While the workers are on the side of the companies, politics is out of it.
The Whirlpool employees: “We’re demonstrating for the companies, too. Nothing is being done for growth.” Mayor Calabretta: “I’ve never heard of the Small Business Act in Lombardy.”
Even the workers, who put their muscles, blood and lungs to keep the assembly lines going, have understood that without investments and economic growth, the future of Italian manufacturing is in serious danger.
Over the last few days, the markets have given a clear signal for Italy, increasing the spread of the Italian government bonds, in reaction to the negative predictions concerning our GDP in the next two years.
When the workers at Whirlpool marched along Via Pietro Nenni (one of the noble fathers of Italian socialism), they remained silent for a few minutes. Maybe because they knew in their hearts, that the demonstration was not against the “bosses”, but for the employment that is being lost despite the “bosses”.
“If the companies continue to close,” explained Matteo Berardi, of the trade union FIOM CGIL, “the region will have to do something, and all the forces, not only those of the unions, will have to work together to help the recovery. We are demonstrating also for the companies that are penalised by a tactic that is not helping the recovery, just look at the tax burden, which is unsustainable for everybody.”
The march headed for Biandronno town hall, where Mayor Antonio Calabretta, a former employee of the American multinational, was waiting for the Whirlpool employees. The Mayor politely welcomed the union representatives and employees, inviting them to sit down in the council hall. “We’ve set up a roundtable to discuss the crisis situation in the province,” said Calabretta, “but not all of my mayor colleagues agree with this proposal. Although there is little we local administrators can do, the council is always a point of reference for anyone in difficulty. What I can do is call on our MPs.”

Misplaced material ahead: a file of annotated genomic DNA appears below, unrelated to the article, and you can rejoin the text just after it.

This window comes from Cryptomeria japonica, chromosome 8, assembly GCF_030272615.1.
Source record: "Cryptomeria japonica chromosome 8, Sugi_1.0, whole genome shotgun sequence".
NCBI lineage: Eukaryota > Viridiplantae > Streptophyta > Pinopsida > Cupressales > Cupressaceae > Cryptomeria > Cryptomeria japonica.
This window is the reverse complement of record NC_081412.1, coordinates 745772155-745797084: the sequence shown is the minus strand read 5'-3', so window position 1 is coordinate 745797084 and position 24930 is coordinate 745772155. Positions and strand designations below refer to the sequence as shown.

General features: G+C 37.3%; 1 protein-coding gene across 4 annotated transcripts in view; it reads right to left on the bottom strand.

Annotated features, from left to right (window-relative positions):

Like other administrators in the province, particularly those of the Northern League, the Mayor of Biandronno, with the support of the centre-right majority (Northern League, the PDL and Electoral List “For Biandronno Cassinetta”), is looking at nearby Switzerland as an example of the promised land for the businessman overwhelmed by Roman bureaucracy. Some companies in the North, attracted by the advantageous conditions, have already crossed the border, settling in Canton Vallese.
Calabretta continued, “I’m in favour of new companies being established in structures that already exist, as Whirlpool indicated in their latest reorganisation plan. I wouldn’t be in favour of building new industrial premises.”
“We’re all in it together,” say the union representatives at Whirlpool, in Cassinetta, including the politicians, perhaps ignoring the fact that, in a such a delicate situation, the role of politics, at all levels, is marginal, to say the least, which was confirmed by Calabretta himself, who, when asked if he was aware of a bill called “Cresci Lombardia” (Grow Lombardy), more commonly known as the Small Business Act in Lombardy, which was created to help small and medium-sized companies, was surprised. “This is the first I’ve heard of it,” he said.
And yet, the bill (whether good or bad), which was promoted during the trips of the itinerant regional councillor Andrea Gibelli (Northern League), should be the starting point for a politician who wants to tackle the issue of the future of the economy of Varese Province where, according to the Varese Chamber of Commerce, approximately 64,000 micro and small companies are surviving, in anticipation of better times. Apparently, though, none of the five regional councillors who represent this province in Milan, three of whom are politically close to Calabretta (Luciana Ruffinelli and Giangiacomo Longoni of the Northern League, Rienzo Azzi of the PDL) has seen fit to inform the Mayor of Biandronno.